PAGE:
This most recent trip was only my second time in India. My first trip was 10 years ago this year and I noticed some changes. First, India is still a developing country and the chasm between the people that have money and those that don't is going to be right in your face. While the caste system is not the accepted (sic, official) way forward in India it's obvious that cultural heritage will take a couple or more generations to take hold. People will be living in slums like you haven't seen before (unless you've been to similar places). It's not unusual to see corrugated tin shacks cobbled together with a satellite dish on top. On the other hand, my experience ten years later made me notice that things have progressed. I was not greeted in the airport or outside the airport with a "what the [email protected]$# is that smell?" reaction. I vividly remember that as soon as I entered the terminal in Mumbai in 2009. The other thing I noticed was that the rivers and streams weren't clogged with trash. In fact, I learned this trip that India has completely banned single-use plastic bags. That really impressed me and I think that decision has made a huge difference. India is a beautiful country with beautiful and interesting people. I was so happy to hear that steps are being taken to mind the environment there.

On food and avoiding getting sick. Yes it's true that if you don't live there it's a real possibility to get very sick since your gut is not used to what it's going to be exposed to. Avoid eating any sort of raw fruits and vegetables. Everything you eat should be cooked. Eat yogurt or curd as much as possible. Fortunately bottled water is not difficult to come by there at all. Use the bottled water to wet and rinse your toothbrush (and obviously rinse your mouth). Avoid getting water in your mouth while you shower and as a precaution bring mouthwash (like Listerine) to rinse your mouth out thoroughly after you shower. If you get ice in your drinks, ask if the ice is made from filtered water -- you're not being rude if you ask. If the ice is not made from filtered water then avoid ice in your beverages. Enjoy the food! If you are sensitive to spicy food then don't be afraid to ask for "less spicy" or no spice at all. Indians eat a lot of spicy food and it's much hotter than what we are accustomed to in the west. If your gut isn't used to this then all of the above won't matter. Your gut will retaliate for all heavy spices you're introducing to it. I would also recommend avoiding seafood even if it's cooked. Seafood is going to take in whatever pollutants are in the water and while India is taking steps to be a better custodian of its environment there is still a lot of work to be done. Unfortunately, there's no telling what you will ingest by consuming seafood no matter how much it is cooked. There is plenty of other food to try and enjoy though.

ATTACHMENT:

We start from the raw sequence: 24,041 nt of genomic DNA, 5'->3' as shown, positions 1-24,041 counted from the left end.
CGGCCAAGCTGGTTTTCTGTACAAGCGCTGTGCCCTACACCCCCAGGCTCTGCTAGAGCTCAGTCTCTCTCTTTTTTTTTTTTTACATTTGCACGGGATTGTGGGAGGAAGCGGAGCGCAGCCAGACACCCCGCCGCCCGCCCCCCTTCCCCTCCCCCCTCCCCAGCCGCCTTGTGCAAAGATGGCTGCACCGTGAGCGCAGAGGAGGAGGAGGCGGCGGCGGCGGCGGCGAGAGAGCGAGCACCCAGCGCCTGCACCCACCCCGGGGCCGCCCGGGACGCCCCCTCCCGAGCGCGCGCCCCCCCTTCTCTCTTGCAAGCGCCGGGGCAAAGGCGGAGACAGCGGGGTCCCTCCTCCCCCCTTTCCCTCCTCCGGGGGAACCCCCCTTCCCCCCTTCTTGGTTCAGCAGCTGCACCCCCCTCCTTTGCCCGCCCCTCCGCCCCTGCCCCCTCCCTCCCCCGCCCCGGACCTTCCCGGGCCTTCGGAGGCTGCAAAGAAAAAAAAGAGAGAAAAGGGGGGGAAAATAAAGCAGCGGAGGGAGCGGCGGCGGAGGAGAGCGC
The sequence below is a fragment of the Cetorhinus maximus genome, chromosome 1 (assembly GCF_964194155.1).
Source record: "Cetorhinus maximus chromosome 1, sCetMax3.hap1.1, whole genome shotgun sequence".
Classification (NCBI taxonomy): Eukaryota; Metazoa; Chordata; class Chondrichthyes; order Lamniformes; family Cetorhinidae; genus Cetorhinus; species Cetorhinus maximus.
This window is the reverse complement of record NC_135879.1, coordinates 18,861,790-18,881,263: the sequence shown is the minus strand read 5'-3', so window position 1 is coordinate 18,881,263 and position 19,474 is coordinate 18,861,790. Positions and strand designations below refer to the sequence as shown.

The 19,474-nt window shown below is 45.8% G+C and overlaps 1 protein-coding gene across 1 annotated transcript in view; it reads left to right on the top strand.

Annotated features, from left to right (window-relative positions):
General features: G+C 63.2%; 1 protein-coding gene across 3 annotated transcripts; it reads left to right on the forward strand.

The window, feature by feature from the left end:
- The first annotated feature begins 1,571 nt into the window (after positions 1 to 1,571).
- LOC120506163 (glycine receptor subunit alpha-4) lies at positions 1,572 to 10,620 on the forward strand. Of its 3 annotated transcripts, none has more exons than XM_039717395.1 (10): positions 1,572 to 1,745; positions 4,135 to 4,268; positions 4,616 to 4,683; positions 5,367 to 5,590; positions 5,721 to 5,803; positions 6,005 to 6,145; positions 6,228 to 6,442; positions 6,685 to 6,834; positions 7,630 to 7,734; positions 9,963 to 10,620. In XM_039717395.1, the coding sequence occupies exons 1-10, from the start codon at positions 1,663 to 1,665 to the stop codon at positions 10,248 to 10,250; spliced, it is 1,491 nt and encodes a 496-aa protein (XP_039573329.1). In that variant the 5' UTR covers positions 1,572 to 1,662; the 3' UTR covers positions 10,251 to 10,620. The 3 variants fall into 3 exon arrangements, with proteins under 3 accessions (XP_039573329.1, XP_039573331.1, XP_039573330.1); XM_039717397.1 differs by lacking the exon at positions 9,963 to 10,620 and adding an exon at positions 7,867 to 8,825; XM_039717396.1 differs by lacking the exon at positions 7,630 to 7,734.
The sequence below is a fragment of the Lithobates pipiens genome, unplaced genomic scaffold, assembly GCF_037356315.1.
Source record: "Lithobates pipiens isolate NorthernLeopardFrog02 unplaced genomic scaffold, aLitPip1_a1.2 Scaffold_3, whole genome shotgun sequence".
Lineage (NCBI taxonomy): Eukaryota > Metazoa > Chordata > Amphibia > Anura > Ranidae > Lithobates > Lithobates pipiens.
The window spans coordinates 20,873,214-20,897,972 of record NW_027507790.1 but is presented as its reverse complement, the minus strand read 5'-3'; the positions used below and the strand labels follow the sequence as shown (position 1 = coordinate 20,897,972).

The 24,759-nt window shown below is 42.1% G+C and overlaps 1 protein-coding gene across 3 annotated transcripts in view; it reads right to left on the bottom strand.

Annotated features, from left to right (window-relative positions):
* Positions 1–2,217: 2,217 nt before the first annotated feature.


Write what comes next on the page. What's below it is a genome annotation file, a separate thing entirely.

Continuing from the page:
My last bit of advice is to avoid Air India at all costs! If Air India is even around a year from now it will be a small miracle. I cannot stress enough how much this airline SUCKS. For domestic travel I highly recommend Vistara or IndiGo. On this most recent trip I booked Air India from Delhi to my final destination and then back to Delhi. I was less than impressed with the flight from Delhi because everything screamed "bankruptcy" to me. It was less than a two hour flight from Delhi to my destination but they still served a full meal on the flight; it wasn't even a normal meal time. Yet the whole experience felt "cheapo air travel". Why serve a meal on a flight that short? I'd have been fine with just beverages and some peanuts. That was a red flag definitely. For my return trip to Delhi I received a sketchy email saying that my flight had been cancelled about 19 hours before I was due to take off. This is where it gets interesting. I checked the Air India site, we called the airline, we had our corporate travel agency call the airline, heck even the departure boards at the airport all indicated that my flight to Delhi was still scheduled. It wasn't until I went to check my bag that I was told the flight was, indeed, cancelled. Apparently she and the crew were the only people in all of Air India that knew the flight was actually cancelled. So the email was legit but the number I was supposed to call resulted in a "this number is no longer in service" answer. No explanation offered, by the way, and because it was a full flight of over 220 people every other flight to Delhi was sold out. I was lucky to grab the last seat on a Vistara flight that was one of the last flights out. I narrowly avoided being stuck and having to purchase all new tickets to get home. This was also when I discovered that once you're in the terminal, you're not getting out of the terminal. I had a terrible signal in the airport and there was no WiFi to connect to and I was stressing at this point thinking about how much this was going to cost my employer if I couldn't get to Delhi to make my connecting flight. I wanted to get outside to get a better signal and vape like a mad man while I sorted all this out. Access denied.